We also have audited, in accordance with the standards of the Public Company Accounting Oversight Board (United States) (“PCAOB”), the consolidated balance sheets of the Company and subsidiaries as of December 31, 2017 and 2016, the related consolidated statements of operations, stockholders’ equity, and cash flows for the years then ended December 31, 2017 and 2016, and the related notes (collectively referred to as “the financial statements”)” and our report dated March 16, 2018 (except as to the 11th paragraph of Note 23 as to which the date is June 7, 2018) expressed an unqualified opinion thereon.

 

Basis for Opinion

 

The Company’s management is responsible for maintaining effective internal control over financial reporting and for its assessment of the effectiveness of internal control over financial reporting, included in the accompanying Item 9A, “Management’s Report on Internal Control over Financial Reporting”. Our responsibility is to express an opinion on the Company’s internal control over financial reporting based on our audit. We are a public accounting firm registered with the PCAOB and are required to be independent with respect to the Company in accordance with U.S. federal securities laws and the applicable rules and regulations of the Securities and Exchange Commission and the PCAOB.

 

We conducted our audit of internal control over financial reporting in accordance with the standards of the PCAOB. Those standards require that we plan and perform the audit to obtain reasonable assurance about whether effective internal control over financial reporting was maintained in all material respects. Our audit included obtaining an understanding of internal control over financial reporting, assessing the risk that a material weakness exists, and testing and evaluating the design and operating effectiveness of internal control based on the assessed risk. Our audit also included performing such other procedures as we considered necessary in the circumstances. We believe that our audit provides a reasonable basis for our opinion.

 

A material weakness is a deficiency, or a combination of deficiencies, in internal control over financial reporting, such that there is a reasonable possibility that a material misstatement of the Company's annual or interim financial statements will not be prevented or detected on a timely basis. The following material weaknesses have been identified and described in management’s assessment:

 

 
F-3
 
Table of Contents


Risk Assessment:

 

 

· an ineffective risk assessment, resulting from the lack of a formal process to identify, update and assess risks;

 

Control Environment:

 

 

· an ineffective control environment as evidence by a lack of majority independent board members and an insufficient number of personnel to adequately exercise appropriate oversight of accounting judgments and estimates.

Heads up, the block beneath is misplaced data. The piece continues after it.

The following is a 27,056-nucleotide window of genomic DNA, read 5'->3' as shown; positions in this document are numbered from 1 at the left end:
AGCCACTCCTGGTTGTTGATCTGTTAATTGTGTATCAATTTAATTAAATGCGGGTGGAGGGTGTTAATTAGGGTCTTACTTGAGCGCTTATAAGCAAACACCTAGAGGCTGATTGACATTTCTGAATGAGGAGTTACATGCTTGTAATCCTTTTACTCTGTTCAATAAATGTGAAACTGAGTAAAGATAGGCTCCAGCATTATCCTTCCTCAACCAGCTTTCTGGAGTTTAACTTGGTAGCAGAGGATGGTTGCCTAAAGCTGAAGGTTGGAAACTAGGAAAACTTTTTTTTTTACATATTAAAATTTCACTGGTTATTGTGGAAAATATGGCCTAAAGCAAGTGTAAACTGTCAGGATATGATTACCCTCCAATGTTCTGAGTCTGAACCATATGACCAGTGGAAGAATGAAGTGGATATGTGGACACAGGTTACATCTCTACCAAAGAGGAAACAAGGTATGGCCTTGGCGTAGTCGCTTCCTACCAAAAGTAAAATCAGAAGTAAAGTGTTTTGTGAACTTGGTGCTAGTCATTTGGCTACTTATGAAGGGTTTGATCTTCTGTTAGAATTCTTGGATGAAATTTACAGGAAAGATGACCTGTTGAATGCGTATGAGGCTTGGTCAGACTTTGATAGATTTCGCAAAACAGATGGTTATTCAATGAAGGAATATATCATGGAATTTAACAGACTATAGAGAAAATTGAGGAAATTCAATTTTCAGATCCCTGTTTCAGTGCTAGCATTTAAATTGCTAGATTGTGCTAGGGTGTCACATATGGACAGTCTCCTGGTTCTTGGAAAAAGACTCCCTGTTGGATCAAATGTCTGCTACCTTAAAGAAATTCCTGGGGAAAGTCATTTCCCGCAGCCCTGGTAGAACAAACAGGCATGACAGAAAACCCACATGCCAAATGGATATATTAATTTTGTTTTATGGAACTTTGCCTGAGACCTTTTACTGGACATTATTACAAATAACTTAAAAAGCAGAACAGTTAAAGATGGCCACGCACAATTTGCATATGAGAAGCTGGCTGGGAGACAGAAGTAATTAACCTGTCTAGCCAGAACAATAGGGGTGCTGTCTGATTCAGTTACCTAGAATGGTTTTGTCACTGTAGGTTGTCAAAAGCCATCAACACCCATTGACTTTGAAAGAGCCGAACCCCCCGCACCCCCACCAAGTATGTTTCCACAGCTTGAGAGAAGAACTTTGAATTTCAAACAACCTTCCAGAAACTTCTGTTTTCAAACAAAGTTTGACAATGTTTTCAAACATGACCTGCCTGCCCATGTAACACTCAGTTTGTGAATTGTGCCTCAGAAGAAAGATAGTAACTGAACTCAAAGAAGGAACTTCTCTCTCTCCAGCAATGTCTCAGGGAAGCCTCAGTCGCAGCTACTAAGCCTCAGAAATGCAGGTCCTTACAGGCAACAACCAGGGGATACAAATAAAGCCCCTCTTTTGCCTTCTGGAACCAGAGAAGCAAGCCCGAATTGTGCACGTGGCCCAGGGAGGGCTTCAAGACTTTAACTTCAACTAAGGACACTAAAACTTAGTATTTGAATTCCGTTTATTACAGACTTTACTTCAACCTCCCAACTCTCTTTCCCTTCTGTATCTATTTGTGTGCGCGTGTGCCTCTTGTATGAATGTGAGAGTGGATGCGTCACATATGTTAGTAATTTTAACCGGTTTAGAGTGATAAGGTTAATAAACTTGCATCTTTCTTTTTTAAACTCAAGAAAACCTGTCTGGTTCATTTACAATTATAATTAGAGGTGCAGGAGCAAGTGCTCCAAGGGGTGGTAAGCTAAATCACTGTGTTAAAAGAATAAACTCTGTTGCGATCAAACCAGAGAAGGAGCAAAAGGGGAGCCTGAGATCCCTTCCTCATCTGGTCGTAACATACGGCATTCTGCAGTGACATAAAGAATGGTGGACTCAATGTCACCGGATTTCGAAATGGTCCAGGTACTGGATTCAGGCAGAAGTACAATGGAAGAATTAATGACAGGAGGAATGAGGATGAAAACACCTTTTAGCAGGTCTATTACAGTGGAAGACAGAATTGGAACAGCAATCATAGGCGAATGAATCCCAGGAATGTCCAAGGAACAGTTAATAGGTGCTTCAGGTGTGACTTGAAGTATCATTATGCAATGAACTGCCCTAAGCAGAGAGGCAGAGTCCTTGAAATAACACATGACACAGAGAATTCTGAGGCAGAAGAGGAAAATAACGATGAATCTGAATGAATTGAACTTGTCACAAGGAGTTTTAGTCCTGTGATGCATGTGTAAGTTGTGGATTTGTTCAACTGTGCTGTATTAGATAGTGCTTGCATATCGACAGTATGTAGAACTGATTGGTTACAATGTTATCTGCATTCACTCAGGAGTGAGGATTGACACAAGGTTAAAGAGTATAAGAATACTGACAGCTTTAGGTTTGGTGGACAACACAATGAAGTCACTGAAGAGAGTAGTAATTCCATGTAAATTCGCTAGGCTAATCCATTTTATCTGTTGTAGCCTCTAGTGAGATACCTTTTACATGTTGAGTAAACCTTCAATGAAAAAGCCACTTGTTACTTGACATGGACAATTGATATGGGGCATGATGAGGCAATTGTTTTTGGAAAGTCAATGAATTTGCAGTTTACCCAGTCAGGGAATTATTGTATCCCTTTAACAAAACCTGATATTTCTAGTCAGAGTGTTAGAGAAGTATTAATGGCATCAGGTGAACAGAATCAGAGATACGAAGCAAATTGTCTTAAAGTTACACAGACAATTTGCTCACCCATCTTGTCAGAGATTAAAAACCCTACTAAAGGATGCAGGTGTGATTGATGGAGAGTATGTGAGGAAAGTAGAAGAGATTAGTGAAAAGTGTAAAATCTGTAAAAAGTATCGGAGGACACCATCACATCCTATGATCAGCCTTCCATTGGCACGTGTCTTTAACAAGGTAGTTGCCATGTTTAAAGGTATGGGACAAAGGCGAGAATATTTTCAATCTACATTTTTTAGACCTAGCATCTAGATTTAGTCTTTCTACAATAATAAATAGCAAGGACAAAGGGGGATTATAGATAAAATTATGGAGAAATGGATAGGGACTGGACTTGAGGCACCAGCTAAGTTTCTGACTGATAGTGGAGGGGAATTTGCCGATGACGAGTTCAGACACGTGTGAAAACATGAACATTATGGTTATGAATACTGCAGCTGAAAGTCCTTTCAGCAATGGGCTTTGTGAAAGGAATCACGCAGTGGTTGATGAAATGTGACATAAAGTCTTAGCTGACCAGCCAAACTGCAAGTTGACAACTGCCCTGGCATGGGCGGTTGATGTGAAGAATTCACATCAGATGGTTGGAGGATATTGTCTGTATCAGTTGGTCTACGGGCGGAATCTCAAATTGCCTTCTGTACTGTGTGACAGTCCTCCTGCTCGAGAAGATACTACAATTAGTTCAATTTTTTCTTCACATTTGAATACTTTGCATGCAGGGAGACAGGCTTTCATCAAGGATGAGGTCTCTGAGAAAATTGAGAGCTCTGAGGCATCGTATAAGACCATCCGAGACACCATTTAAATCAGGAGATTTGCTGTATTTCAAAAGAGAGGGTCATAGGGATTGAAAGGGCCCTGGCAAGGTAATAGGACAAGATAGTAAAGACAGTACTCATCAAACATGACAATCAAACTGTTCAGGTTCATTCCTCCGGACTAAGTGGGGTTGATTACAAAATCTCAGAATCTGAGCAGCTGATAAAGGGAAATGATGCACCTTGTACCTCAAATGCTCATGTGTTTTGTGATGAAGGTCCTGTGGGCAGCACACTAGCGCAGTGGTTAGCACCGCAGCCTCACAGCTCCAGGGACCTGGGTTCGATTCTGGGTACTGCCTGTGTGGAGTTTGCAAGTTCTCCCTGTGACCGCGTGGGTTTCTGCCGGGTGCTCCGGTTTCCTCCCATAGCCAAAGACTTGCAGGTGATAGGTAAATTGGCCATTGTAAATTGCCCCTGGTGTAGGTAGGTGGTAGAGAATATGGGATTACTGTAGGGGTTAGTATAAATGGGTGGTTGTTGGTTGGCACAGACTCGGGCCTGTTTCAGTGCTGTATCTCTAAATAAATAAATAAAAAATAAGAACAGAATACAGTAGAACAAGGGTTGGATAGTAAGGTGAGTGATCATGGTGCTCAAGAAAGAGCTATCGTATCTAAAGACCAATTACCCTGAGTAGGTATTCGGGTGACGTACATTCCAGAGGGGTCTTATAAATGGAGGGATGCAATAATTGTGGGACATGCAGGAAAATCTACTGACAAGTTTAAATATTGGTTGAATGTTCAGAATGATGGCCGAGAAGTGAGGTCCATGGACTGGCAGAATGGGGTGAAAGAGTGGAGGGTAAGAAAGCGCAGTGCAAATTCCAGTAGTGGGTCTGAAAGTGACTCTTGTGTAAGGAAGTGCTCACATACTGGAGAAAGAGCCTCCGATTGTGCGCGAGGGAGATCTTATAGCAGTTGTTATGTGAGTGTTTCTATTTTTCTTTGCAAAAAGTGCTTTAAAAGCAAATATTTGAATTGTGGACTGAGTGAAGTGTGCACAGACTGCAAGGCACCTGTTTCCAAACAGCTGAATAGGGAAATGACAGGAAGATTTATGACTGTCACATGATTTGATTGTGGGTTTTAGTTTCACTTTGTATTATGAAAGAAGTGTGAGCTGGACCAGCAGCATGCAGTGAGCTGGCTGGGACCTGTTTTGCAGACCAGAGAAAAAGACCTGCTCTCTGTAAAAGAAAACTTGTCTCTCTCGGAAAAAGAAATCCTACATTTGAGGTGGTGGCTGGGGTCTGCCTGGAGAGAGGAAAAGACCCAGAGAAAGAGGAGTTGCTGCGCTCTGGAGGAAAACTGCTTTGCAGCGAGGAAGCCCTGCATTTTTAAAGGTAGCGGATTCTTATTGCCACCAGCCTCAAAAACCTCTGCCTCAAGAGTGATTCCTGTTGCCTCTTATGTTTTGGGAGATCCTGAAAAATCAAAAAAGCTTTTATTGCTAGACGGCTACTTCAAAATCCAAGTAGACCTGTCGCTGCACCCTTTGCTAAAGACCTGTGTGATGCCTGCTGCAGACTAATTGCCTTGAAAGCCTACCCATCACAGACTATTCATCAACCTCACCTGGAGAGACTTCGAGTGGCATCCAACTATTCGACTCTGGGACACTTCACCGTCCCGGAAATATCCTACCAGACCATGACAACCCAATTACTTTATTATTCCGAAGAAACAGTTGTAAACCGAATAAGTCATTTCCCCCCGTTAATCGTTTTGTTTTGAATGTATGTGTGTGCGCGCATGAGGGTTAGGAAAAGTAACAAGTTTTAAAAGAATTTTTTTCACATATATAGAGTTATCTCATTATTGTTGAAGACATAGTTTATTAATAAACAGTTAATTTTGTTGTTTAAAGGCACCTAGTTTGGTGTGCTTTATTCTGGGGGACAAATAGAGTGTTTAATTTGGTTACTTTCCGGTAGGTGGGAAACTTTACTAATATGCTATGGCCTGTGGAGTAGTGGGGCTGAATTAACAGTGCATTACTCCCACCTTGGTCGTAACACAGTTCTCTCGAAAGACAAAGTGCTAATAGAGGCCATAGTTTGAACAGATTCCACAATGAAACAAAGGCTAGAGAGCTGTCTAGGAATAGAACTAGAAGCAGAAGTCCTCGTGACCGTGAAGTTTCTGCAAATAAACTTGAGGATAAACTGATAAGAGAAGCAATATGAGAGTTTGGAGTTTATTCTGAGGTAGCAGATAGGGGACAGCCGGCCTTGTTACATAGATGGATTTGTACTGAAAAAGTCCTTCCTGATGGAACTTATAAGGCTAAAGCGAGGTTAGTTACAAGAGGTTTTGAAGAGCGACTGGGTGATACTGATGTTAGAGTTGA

Control Activities:

 

 

· control activities that were not designed or operated effectively to identify and address all likely sources of material misstatements; nor were there management review controls that were sufficient or in place to identify all potential accounting errors.

 

Information and Communications:

 

 

· Ineffective information technology controls related to access rights for certain financial spreadsheets and disaster recovery controls in place to ensure the completeness of financial information relating to revenues and inventory.

 

Monitoring:

 

 

· Ineffective monitoring controls related to the financial close and reporting process and ineffective review and mediation of control deficiencies.

 

These material weakness were considered in determining the nature, timing, and extent of audit tests applied in our audit of the 2017 financial statements, and this report does not affect our report dated March 16, 2018 (except as to the 11th paragraph of Note 23 as to which the date is June 7, 2018) on those financial statements.

 

Definition and Limitations of Internal Control over Financial Reporting

 

A company’s internal control over financial reporting is a process designed to provide reasonable assurance regarding the reliability of financial reporting and the preparation of financial statements for external purposes in accordance with generally accepted accounting principles. A company’s internal control over financial reporting includes those policies and procedures that (1) pertain to the maintenance of records that, in reasonable detail, accurately and fairly reflect the transactions and dispositions of the assets of the company; (2) provide reasonable assurance that transactions are recorded as necessary to permit preparation of financial statements in accordance with generally accepted accounting principles, and that receipts and expenditures of the company are being made only in accordance with authorizations of management and directors of the company; and (3) provide reasonable assurance regarding prevention or timely detection of unauthorized acquisition, use, or disposition of the company’s assets that could have a material effect on the financial statements.